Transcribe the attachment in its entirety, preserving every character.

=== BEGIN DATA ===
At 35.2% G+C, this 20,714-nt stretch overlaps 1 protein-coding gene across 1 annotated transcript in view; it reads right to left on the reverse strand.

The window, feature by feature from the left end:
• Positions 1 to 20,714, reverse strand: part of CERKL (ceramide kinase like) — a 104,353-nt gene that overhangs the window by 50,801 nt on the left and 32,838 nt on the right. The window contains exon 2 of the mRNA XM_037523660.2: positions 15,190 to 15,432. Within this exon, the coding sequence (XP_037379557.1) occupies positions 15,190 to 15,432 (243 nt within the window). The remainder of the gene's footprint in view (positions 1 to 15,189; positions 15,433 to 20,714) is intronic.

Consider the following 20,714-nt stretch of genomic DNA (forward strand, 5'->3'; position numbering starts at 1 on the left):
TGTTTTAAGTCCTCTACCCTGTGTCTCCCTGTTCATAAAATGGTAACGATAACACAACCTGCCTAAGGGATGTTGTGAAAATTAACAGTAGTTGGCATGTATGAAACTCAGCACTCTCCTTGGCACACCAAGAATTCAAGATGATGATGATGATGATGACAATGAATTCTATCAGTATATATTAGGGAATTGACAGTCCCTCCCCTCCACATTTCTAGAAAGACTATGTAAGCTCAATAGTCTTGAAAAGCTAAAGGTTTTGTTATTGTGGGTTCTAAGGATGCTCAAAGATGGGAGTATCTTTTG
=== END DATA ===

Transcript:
At 35.2% G+C, this 20,714-nt stretch overlaps 1 protein-coding gene across 1 annotated transcript in view; it reads right to left on the reverse strand.

The window, feature by feature from the left end:
• Positions 1 to 20,714, reverse strand: part of CERKL (ceramide kinase like) — a 104,353-nt gene that overhangs the window by 50,801 nt on the left and 32,838 nt on the right. The window contains exon 2 of the mRNA XM_037523660.2: positions 15,190 to 15,432. Within this exon, the coding sequence (XP_037379557.1) occupies positions 15,190 to 15,432 (243 nt within the window). The remainder of the gene's footprint in view (positions 1 to 15,189; positions 15,433 to 20,714) is intronic.

Consider the following 20,714-nt stretch of genomic DNA (forward strand, 5'->3'; position numbering starts at 1 on the left):
TGTTTTAAGTCCTCTACCCTGTGTCTCCCTGTTCATAAAATGGTAACGATAACACAACCTGCCTAAGGGATGTTGTGAAAATTAACAGTAGTTGGCATGTATGAAACTCAGCACTCTCCTTGGCACACCAAGAATTCAAGATGATGATGATGATGATGACAATGAATTCTATCAGTATATATTAGGGAATTGACAGTCCCTCCCCTCCACATTTCTAGAAAGACTATGTAAGCTCAATAGTCTTGAAAAGCTAAAGGTTTTGTTATTGTGGGTTCTAAGGATGCTCAAAGATGGGAGTATCTTTTG